The Bank of England’s decision to cut base rates last week, alongside renewed quantitative easing, is designed to help stabilise the economy.
With interest rates now pegged below inflation, cash reserves will simply shrink in real terms unless put to use.
“While industry waits to learn where the Treasury is heading, few will be prepared to take any really big plunges.”
If the cut has its intended outcome, investors could become more likely to view construction and infrastructure development as potentially profitable ways to put their money to work over the long term.
However, interest rates are only one component of the decision-making context. The chancellor Philip Hammond has indicated that he intends to “reset” fiscal policy with his Autumn Statement. While most expect Mr Hammond to abandon his predecessor’s focus, what policies he might pursue instead remain unclear.
What next from the Treasury?
Tax cuts, VAT adjustments, investment incentives and an updated National Infrastructure Pipeline might all be on the cards. While industry waits to learn where the Treasury is heading, few will be prepared to take any really big plunges.
While the Bank of England strives to accelerate investment, the government appears to be pausing. Last month’s 11th hour rethink on Hinkley – while some would say fiscally logical – further reinforces the view that, for now at least, business as usual means wait and see.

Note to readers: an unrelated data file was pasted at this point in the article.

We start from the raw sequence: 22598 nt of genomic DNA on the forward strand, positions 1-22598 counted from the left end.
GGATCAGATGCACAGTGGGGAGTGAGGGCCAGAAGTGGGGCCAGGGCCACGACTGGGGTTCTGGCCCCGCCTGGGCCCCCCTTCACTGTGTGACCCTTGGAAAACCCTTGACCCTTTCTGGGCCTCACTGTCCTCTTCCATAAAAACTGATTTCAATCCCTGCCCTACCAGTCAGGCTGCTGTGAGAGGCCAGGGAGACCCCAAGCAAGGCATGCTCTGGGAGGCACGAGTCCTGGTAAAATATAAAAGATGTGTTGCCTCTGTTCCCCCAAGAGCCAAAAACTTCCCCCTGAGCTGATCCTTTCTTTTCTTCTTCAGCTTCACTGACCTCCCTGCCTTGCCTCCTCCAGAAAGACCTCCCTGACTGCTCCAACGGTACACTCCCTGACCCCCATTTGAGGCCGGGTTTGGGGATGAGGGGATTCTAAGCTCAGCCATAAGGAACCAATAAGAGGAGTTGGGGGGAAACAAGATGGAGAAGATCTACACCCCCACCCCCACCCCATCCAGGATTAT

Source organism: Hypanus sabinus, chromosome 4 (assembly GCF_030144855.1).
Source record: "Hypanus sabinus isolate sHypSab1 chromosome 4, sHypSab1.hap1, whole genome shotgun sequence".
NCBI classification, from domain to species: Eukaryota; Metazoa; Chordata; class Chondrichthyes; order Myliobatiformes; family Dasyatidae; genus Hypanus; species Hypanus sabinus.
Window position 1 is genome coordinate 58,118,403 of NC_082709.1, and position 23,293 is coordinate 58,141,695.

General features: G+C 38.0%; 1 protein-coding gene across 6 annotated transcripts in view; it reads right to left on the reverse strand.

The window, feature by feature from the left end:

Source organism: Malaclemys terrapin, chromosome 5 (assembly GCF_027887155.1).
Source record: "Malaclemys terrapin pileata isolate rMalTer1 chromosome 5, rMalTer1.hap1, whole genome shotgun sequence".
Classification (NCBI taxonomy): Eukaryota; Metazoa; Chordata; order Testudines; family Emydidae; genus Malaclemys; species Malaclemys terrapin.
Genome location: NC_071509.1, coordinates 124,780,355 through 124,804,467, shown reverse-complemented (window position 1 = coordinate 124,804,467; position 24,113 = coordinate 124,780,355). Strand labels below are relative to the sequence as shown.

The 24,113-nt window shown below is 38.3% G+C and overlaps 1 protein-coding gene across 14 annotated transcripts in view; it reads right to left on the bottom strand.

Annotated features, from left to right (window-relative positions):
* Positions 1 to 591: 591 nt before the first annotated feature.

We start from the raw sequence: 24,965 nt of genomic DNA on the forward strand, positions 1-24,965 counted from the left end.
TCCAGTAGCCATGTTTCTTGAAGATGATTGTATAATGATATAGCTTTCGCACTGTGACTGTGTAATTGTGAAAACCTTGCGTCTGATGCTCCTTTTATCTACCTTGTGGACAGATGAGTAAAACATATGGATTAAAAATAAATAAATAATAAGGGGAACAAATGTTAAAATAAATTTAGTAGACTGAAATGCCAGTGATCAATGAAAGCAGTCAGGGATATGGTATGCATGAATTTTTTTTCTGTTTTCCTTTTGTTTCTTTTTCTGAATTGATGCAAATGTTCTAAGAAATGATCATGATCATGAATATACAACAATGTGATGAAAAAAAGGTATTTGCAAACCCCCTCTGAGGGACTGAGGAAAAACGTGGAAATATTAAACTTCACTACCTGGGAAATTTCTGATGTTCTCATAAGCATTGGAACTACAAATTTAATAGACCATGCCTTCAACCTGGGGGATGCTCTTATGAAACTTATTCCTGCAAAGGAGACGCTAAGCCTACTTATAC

The other three ‘Hs’ – namely housing, Heathrow and HS2 – all need clearer commitments from the government.
“The consequent pressure could fuel an unwelcome return to more adversarial contract arrangements”
Cheaper borrowing may well encourage more housebuilding, for example, but poorer terms for savers will make the huge sums required to get on the housing ladder ever harder to amass. Without public sector action, housebuilding activity is likely to be concentrated at the plush rather than affordable end of the market.
Fall in the pound makes impact
Of broader significance to all branches of industry is the tumbling value of sterling. Both the Brexit result and the Bank’s decisive rate cut have slashed the value of the pound.
The result is that UK exports of goods and services will become cheaper, as will UK property to foreign buyers. But equally, the prices of foreign-sourced components and raw materials are spiking substantially upwards, creating cost pressures for the industry at a time when its customers are looking for reduced prices in a near-zero interest rate climate.
The consequent pressure could fuel an unwelcome return to more adversarial contract arrangements, as different pieces of extended supply chains each try to rebuild their own lost margin. Existing contracts may also come under strain if their terms fail to accommodate the exchange-rate swings we’ve witnessed.
While it is understandable that Theresa May and her new Cabinet need time to take stock, the Autumn Statement cannot come soon enough.
When the chancellor stands up to speak, the one thing he must provide is clarity. That will be welcome even if it brings a dramatic shift in priorities.
Decisive leadership is infinitely preferable to being left in what could become a post-Brexit limbo.
John Hicks is director and head of government & public at Aecom